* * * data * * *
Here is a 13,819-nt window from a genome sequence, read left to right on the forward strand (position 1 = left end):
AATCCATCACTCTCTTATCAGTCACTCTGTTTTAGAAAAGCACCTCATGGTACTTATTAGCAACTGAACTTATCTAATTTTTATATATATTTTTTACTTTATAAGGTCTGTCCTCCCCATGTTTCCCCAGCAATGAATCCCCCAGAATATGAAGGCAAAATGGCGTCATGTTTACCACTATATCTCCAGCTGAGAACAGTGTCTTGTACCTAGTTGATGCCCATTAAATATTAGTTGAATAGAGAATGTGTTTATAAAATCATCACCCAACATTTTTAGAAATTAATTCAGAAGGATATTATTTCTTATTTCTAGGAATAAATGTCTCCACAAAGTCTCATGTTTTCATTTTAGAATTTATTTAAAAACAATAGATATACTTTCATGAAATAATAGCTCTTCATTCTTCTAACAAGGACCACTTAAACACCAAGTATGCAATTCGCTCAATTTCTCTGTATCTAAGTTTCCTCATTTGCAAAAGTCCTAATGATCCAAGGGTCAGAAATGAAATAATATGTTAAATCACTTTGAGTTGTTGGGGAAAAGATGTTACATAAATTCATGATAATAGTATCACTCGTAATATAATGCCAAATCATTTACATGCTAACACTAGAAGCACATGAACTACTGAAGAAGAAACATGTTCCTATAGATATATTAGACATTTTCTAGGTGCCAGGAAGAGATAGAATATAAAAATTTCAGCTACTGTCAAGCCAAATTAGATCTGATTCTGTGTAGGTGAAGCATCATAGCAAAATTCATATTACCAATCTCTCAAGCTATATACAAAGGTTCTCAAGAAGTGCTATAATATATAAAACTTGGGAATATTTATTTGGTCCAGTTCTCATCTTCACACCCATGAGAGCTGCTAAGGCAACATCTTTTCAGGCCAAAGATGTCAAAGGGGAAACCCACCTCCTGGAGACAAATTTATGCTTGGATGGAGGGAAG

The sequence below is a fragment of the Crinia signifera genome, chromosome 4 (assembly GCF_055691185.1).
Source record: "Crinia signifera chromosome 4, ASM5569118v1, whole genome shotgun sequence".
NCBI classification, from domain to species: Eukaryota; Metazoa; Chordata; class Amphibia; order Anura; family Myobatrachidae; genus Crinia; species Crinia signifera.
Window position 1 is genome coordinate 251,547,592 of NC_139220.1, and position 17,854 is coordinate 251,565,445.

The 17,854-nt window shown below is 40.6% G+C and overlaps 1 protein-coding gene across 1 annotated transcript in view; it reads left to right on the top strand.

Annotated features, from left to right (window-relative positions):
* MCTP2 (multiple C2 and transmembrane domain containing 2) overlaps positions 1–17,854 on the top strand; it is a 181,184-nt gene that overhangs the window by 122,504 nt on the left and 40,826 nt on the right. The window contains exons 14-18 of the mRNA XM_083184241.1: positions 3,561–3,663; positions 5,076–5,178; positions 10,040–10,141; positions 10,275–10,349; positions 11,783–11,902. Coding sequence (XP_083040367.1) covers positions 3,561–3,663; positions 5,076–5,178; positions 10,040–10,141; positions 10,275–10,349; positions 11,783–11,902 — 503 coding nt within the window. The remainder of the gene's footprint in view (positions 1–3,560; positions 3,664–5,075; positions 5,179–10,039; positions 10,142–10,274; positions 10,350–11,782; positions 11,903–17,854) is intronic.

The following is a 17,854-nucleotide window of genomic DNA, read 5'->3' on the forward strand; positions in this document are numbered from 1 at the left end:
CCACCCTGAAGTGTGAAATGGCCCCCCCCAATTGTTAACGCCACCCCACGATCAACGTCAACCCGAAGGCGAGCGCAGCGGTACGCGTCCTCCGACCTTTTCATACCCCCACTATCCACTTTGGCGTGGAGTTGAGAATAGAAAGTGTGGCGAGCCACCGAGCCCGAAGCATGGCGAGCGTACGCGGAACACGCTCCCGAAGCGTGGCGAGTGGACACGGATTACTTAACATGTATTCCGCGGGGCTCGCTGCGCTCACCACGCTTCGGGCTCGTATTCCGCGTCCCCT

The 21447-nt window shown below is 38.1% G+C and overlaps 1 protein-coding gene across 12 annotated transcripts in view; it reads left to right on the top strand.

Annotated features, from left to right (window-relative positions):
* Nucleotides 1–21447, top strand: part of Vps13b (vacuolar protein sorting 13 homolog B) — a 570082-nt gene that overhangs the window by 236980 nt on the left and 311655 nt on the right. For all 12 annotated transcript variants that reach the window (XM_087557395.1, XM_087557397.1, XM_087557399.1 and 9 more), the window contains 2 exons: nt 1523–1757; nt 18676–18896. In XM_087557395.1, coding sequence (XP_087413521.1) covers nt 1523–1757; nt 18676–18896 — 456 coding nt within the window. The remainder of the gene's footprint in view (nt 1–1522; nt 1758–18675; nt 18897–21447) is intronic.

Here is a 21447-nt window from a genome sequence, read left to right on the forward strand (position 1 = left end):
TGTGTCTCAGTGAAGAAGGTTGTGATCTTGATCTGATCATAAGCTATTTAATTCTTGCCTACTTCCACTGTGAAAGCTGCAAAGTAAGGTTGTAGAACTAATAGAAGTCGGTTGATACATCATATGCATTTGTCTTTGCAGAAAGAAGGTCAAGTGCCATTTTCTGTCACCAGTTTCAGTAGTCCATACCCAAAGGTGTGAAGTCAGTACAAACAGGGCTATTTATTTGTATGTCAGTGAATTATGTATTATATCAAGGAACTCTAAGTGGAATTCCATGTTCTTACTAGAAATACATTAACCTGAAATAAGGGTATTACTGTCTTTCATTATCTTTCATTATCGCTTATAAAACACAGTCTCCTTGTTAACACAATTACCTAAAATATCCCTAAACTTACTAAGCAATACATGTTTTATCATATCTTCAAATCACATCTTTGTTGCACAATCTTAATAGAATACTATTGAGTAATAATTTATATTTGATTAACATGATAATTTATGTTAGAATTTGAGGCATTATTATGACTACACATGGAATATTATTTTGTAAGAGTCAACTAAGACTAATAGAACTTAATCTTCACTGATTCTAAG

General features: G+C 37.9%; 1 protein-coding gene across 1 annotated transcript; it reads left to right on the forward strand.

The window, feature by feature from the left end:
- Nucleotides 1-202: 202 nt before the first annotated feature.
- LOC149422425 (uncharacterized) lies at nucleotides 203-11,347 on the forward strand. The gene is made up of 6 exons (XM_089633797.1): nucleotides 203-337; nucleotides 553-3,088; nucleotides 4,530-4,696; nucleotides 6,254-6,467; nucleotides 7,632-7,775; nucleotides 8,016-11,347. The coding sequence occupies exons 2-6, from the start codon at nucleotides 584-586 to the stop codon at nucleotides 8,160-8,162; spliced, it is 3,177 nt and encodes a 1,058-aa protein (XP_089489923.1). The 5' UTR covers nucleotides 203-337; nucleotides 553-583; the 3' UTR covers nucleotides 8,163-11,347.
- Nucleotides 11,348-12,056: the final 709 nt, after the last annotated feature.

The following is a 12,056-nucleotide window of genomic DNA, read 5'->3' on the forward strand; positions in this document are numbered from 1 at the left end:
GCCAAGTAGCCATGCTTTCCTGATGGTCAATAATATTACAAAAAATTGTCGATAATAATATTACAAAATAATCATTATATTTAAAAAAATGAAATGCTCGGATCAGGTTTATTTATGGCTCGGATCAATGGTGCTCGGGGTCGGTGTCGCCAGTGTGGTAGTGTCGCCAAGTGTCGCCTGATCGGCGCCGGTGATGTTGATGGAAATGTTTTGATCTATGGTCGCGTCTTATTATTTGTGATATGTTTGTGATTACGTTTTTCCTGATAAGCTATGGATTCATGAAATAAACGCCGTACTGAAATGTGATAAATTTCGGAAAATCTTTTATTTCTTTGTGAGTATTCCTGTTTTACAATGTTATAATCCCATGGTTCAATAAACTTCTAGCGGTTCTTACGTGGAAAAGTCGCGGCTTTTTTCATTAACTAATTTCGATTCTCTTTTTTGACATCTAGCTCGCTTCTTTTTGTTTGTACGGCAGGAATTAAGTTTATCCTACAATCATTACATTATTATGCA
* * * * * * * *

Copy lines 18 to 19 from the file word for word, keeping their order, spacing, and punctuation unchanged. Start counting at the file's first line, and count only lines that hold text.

The window, feature by feature from the left end:
- Nucleotides 1-202: 202 nt before the first annotated feature.